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    I consider a major malfunction a gun that will not operate anymore. For instance I had one of the original d's when they were fairly new that seized up and I couldn't get the slide to move. Turns out the recoil assembly broke inside the gun. Same thing happened with a gi champion I had. Off they went
     
  13. jjones45

    jjones45 New Member

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    Original xd 40. Sorry for typo
     
  14. LandMonster

    LandMonster New Member

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    It doesn't look like you have to worry about cleaning these when you get home, and no way are you going to have worry about them functioning again either.

    My very trusty Sig Saur 1911 recently went down with a broken extractor after about 2500 rounds. This gun has run as reliably as one could ask for going on 7 years. It's at Sig getting fixed now, but for sure the failure planted that seed in my brain. I know the feeling you are getting after. I am currently shopping for a backup pistol.

    Now, don't mistake that for unreliability. The gun had some use and as it was said to me, $hit breaks after a while. But when it was in good order it was reliable. I would never keep a gun that had multiple failures to cycle. I don't care if the gunsmith can make it shoot 100 mags with no failures. If you can't, get rid of it.
     
  15. JimRau

    JimRau Well-Known Member Supporter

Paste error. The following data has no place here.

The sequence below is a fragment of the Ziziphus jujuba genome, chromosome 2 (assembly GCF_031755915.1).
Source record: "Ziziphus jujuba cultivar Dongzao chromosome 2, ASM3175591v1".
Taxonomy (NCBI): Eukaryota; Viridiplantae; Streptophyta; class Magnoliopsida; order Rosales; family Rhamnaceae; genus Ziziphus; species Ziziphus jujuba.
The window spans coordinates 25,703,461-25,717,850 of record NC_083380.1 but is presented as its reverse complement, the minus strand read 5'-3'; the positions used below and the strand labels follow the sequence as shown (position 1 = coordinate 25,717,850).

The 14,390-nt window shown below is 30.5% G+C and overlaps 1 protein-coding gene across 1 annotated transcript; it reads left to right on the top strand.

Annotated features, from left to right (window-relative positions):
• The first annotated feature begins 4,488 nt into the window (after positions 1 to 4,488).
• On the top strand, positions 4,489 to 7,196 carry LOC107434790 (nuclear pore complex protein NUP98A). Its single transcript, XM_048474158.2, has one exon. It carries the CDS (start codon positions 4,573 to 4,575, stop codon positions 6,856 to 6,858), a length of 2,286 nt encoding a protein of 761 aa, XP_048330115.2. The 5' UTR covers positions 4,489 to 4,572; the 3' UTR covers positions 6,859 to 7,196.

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    OUCH! These appear to be problems with to hot of ammo, but regardless, I think they are all pretty much 'junk' now!!!:eek:
    But to answer the question. I have had a few guns which did not function properly and If I could not fix them (usually inaccuracy) I would get rid of them. Most I have been able to diagnose and correct and continue to use! ;)
     
  16. fmj

    fmj Active Member

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    As stated above, all that looks like double powder dumps. NOT the fault of the gun. The Glob at the bottom looked like it really coulda HURT!

    I have only had one gun and that was that junk *** Taurus PT-145 I was called a liar on another thread for talking about...its LONG since history.
     
  17. DrumJunkie

    DrumJunkie New Member

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    If it doesn't work right I'll try to fix it and if I still can't get 100% out of it I"ll sell it. Except with rim fires. I'll give them a little leeway. But usually the malfunctions I get there are pilot error or my lack of cleaning them.
     
  18. Doc3402

    Doc3402 New Member

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    A major malfunction should not be defined by what went wrong, but by what the threat level was when whatever it was went wrong.
     
  19. texaswoodworker

    texaswoodworker New Member

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    The top three definitely look like double charges, the "GLOB" (lol) could have been something else. I'm not sure what caused that, but I would sure hate to be that guy.

    The point I was making with those is that I won't consider a gun to have gone through a major malfunction unless it is pretty much destroyed, or at least requires a lot of work to fix. Broken parts are not that big a deal. In most cases, you can just drop in a new one and have it going again pretty quickly.
     
  20. jjones45

    jjones45 New Member

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    I think of malfunctions as fte, ftf, stuff like that. That gun is still in the fight. A major malfunction makes that gun useless and out of the fight. Those kabooms are totally different. Most likely ammo caused those and probably reloads at that. We all have our views of class of malfunctions. I don't trust a gun anymore that totally seized up and was useless. Although when Springfield sent my xd and champion back they both had heavy duty recoil guide rod assemblies compared to what the original was. Made me wonder why this wasn't in there in the first place. Both shot flawless after that but I sent them on their way anyways.